Sheleigha Early said she has reservations about the COVID-19 vaccine as it becomes available to the general public for a few reasons, including the historical context of the Black community being used as experiments.
“I’m wary of it,” said Early, who lives in Charlottesville.
Referring to the Tuskegee Experiment, in which Black males were subjected to an unethical study of untreated syphilis, Early said the Black community has not had the greatest record regarding vaccines within the medical field.
On top of that, she said, this is a brand new vaccine, and there is not much research on the long-term effects as opposed to other vaccines that have been around for generations.
Thousands of COVID-19 vaccines are slated to be distributed mainly to front line workers across the U.S. In Charlottesville, the University of Virginia Medical Center began distributing the vaccination Tuesday afternoon. But as the vaccine makes its splash, trust in distributing it to communities of color effectively as it becomes available to the public has been highly discussed.
And while some Black Charlottesville residents are optimistic about getting vaccinated, they’re still acknowledging past experiences in which Black people were treated as guinea pigs, they said.
But syphilis is far the only example.
There was still the practice of eugenics in the 1970s, which started at the University of Virginia, where minority groups were specifically targeted for sterilization, said Dr. Ebony Jade Hilton, an associate professor of anesthesiology and critical care at UVA.
Black women were heavily targeted for sterilization, where they’d go to the hospital and leave without their uteri, she said.
And even in current times, there are still things that need to be questioned, including what has happened in Flint, Michigan, in which lead-tainted water still is going to communities of color, she also said.
“It’s going to take the government to be truthful about previous transgressions to start that conversation that requires us to be vulnerable to say, ‘Yeah, we messed up, and the way we make up for this is to take the hard hit and hold us accountable for what happened in the past and also hold us accountable for what continues to happen,’” Hilton said.
Hilton said she understands that there’s fear in her community about the vaccine.
But she also understands that the virus has ravaged her community at a disproportionate rate, citing that for every 875 Black people who were alive in January, one has died of COVID-19.
“We’re saying that the people who have worse outcomes are older and those who are sick. That’s not for Black people necessarily. We’re dying at younger ages, and, in fact, 1 out of every 10 Black people who died have been less than the age of 55 years old,” Hilton said.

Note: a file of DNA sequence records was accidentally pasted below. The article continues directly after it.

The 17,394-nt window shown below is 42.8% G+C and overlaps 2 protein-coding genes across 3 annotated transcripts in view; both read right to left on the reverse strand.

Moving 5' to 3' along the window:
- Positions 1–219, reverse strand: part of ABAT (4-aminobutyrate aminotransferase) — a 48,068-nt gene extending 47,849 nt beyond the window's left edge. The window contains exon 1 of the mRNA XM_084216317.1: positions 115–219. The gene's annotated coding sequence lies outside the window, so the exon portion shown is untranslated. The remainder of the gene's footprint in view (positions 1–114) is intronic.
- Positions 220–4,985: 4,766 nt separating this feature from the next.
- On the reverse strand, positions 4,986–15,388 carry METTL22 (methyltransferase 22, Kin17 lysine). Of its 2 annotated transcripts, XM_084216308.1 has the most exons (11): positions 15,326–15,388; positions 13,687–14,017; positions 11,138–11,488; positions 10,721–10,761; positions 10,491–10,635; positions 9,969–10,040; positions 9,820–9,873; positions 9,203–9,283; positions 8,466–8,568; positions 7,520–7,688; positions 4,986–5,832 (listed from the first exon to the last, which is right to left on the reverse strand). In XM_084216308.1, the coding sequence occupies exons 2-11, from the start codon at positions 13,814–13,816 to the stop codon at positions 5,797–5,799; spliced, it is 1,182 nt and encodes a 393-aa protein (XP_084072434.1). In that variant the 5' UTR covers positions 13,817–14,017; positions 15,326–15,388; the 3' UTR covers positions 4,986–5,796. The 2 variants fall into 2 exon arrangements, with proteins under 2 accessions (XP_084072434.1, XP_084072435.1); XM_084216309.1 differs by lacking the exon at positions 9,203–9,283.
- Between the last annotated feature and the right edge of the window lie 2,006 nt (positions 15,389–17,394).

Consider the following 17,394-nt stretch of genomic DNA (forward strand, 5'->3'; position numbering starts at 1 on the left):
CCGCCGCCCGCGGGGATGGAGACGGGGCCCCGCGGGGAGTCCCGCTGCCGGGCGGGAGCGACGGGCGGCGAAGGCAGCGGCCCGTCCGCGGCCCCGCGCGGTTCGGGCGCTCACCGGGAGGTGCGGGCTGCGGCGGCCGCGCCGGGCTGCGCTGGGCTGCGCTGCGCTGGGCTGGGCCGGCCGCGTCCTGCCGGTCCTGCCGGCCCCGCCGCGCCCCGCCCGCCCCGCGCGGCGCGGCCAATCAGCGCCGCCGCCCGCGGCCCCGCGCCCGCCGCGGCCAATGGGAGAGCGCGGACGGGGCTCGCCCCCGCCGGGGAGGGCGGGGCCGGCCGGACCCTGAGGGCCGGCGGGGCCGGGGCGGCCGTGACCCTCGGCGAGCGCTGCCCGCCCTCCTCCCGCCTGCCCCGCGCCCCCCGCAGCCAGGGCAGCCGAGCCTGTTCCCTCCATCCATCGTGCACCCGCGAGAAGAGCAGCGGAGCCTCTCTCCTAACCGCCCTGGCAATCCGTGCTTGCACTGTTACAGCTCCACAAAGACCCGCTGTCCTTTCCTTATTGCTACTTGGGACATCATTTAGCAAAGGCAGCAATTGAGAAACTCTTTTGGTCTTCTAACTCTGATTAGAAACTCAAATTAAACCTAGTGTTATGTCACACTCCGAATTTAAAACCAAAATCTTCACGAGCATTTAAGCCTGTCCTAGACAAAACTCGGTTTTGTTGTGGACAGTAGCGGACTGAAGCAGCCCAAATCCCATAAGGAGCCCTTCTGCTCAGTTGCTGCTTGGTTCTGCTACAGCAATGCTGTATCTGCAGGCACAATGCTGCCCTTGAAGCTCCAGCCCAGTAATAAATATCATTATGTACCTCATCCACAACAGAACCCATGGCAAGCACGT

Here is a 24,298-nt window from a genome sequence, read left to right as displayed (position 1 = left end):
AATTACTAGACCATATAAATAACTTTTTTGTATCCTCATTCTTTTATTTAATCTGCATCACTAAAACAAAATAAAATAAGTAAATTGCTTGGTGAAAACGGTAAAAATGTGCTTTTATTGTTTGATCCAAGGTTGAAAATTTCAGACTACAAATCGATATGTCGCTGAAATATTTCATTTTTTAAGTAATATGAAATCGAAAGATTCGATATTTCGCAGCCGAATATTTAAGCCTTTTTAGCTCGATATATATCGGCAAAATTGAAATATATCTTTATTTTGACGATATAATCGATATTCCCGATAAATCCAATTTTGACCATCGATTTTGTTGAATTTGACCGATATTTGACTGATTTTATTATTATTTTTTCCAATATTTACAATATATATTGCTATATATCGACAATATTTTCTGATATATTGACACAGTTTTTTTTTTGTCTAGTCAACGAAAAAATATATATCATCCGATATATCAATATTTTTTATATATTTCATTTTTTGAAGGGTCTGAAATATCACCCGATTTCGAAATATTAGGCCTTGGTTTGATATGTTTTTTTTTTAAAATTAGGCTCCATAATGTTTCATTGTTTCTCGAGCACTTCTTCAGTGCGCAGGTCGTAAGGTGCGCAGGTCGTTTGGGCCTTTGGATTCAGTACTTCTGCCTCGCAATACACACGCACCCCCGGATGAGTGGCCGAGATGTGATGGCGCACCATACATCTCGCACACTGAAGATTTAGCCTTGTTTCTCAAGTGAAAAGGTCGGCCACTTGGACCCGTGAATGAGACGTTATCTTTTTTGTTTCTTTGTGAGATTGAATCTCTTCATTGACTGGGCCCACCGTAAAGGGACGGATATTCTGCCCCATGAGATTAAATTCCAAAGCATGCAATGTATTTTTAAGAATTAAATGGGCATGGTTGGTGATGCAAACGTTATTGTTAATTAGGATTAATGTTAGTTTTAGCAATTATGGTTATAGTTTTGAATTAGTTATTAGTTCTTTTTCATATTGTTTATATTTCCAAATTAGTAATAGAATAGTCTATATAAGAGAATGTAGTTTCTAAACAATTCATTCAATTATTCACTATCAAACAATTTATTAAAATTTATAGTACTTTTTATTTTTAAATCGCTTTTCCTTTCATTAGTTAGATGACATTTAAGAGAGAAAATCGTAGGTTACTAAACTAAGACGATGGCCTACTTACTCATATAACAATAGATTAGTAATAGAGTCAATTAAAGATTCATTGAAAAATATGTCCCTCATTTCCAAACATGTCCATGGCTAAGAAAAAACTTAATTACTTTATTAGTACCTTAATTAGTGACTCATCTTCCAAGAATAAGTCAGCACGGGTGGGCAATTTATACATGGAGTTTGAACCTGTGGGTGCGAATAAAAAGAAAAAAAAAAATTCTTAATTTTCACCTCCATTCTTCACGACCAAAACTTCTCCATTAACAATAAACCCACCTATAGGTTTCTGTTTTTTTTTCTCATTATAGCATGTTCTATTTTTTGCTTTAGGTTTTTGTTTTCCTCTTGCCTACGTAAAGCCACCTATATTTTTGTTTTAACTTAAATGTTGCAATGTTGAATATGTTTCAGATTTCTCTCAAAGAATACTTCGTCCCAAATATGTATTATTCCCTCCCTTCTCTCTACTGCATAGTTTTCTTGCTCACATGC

For Early, she said she does not believe there’s anything specifically that health providers or politicians could do to rebuild trust
especially with those who are aware that Black people have previously been misled.
“I don’t think that there’s one thing that the medical community in Charlottesville can do to ease the fear or concerns that African Americans have,” she said. “I just don’t know what any of those things could be.”
But while local health experts acknowledged the historical context that caused the Black community to be apprehensive of the vaccine, they’re also hopeful that there are ways to build trust to get Black people vaccinated.
But the approach to rebuild trust would have to be multifaceted, said Dr. Taison Bell, an assistant professor of medicine in the divisions of infectious diseases and international health and pulmonary and critical care medicine at UVA.
“When we are trying to approach our community with recommendations and ways to take care of their health, I think we have to make sure that we engage them up front,” he said.
“We ask them the question that they have on their mind. We address the issue of distrust, and we address it head on.”
Different people are going to respond to different kinds of messages, he said. For instance, he said, some people might respond to a physician or a nurse coming into the community, explaining to them what they know about the vaccine and why they should get it.
Some people may respond better to a community leader that they already trust to talk to them, he said.
“Some people wanna see there are people in their immediate community or their household get it and be comfortable with it,” Bell said. “But I think the more we recognize that we have to take a diverse approach to this and really attack it from multiple angles, I think the better the messaging will be.”
He advocates that it would be beneficial to engage community leaders up front and find professionals of color to talk about the vaccine.